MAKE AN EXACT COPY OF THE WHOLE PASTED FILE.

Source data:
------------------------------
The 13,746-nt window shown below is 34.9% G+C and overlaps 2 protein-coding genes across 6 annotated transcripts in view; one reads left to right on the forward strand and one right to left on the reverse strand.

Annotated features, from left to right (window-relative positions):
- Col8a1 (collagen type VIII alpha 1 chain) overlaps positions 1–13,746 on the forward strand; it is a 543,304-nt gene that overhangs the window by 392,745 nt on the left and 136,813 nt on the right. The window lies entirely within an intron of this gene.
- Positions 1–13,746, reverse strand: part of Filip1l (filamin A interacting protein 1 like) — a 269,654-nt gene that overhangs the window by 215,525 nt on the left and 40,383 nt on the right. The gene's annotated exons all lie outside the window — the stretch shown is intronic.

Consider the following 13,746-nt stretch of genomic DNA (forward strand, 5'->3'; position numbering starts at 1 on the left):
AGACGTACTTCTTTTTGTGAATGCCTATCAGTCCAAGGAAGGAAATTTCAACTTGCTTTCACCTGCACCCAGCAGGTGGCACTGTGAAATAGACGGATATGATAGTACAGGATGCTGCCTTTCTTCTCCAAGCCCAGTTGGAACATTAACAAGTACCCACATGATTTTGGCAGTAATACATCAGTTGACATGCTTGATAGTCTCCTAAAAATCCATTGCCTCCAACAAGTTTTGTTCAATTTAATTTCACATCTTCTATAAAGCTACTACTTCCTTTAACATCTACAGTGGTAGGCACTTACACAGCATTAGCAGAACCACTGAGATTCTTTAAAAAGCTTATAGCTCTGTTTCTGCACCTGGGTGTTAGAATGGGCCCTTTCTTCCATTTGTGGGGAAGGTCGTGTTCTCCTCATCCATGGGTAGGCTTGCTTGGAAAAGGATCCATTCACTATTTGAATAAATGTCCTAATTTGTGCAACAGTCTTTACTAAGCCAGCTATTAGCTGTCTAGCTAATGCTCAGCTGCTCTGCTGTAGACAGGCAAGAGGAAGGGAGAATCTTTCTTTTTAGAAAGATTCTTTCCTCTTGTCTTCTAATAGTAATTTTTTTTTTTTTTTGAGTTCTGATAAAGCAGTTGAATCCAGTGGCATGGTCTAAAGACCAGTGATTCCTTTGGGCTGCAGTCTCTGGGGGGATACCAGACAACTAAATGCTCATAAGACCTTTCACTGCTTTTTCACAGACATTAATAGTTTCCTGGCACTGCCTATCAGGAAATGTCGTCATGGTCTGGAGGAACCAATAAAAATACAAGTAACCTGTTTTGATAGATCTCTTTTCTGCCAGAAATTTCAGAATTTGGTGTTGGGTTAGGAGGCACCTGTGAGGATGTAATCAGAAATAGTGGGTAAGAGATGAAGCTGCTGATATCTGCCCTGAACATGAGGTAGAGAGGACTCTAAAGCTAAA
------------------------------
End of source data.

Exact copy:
The 13,746-nt window shown below is 34.9% G+C and overlaps 2 protein-coding genes across 6 annotated transcripts in view; one reads left to right on the forward strand and one right to left on the reverse strand.

Annotated features, from left to right (window-relative positions):
- Col8a1 (collagen type VIII alpha 1 chain) overlaps positions 1–13,746 on the forward strand; it is a 543,304-nt gene that overhangs the window by 392,745 nt on the left and 136,813 nt on the right. The window lies entirely within an intron of this gene.
- Positions 1–13,746, reverse strand: part of Filip1l (filamin A interacting protein 1 like) — a 269,654-nt gene that overhangs the window by 215,525 nt on the left and 40,383 nt on the right. The gene's annotated exons all lie outside the window — the stretch shown is intronic.

Consider the following 13,746-nt stretch of genomic DNA (forward strand, 5'->3'; position numbering starts at 1 on the left):
AGACGTACTTCTTTTTGTGAATGCCTATCAGTCCAAGGAAGGAAATTTCAACTTGCTTTCACCTGCACCCAGCAGGTGGCACTGTGAAATAGACGGATATGATAGTACAGGATGCTGCCTTTCTTCTCCAAGCCCAGTTGGAACATTAACAAGTACCCACATGATTTTGGCAGTAATACATCAGTTGACATGCTTGATAGTCTCCTAAAAATCCATTGCCTCCAACAAGTTTTGTTCAATTTAATTTCACATCTTCTATAAAGCTACTACTTCCTTTAACATCTACAGTGGTAGGCACTTACACAGCATTAGCAGAACCACTGAGATTCTTTAAAAAGCTTATAGCTCTGTTTCTGCACCTGGGTGTTAGAATGGGCCCTTTCTTCCATTTGTGGGGAAGGTCGTGTTCTCCTCATCCATGGGTAGGCTTGCTTGGAAAAGGATCCATTCACTATTTGAATAAATGTCCTAATTTGTGCAACAGTCTTTACTAAGCCAGCTATTAGCTGTCTAGCTAATGCTCAGCTGCTCTGCTGTAGACAGGCAAGAGGAAGGGAGAATCTTTCTTTTTAGAAAGATTCTTTCCTCTTGTCTTCTAATAGTAATTTTTTTTTTTTTTTGAGTTCTGATAAAGCAGTTGAATCCAGTGGCATGGTCTAAAGACCAGTGATTCCTTTGGGCTGCAGTCTCTGGGGGGATACCAGACAACTAAATGCTCATAAGACCTTTCACTGCTTTTTCACAGACATTAATAGTTTCCTGGCACTGCCTATCAGGAAATGTCGTCATGGTCTGGAGGAACCAATAAAAATACAAGTAACCTGTTTTGATAGATCTCTTTTCTGCCAGAAATTTCAGAATTTGGTGTTGGGTTAGGAGGCACCTGTGAGGATGTAATCAGAAATAGTGGGTAAGAGATGAAGCTGCTGATATCTGCCCTGAACATGAGGTAGAGAGGACTCTAAAGCTAAA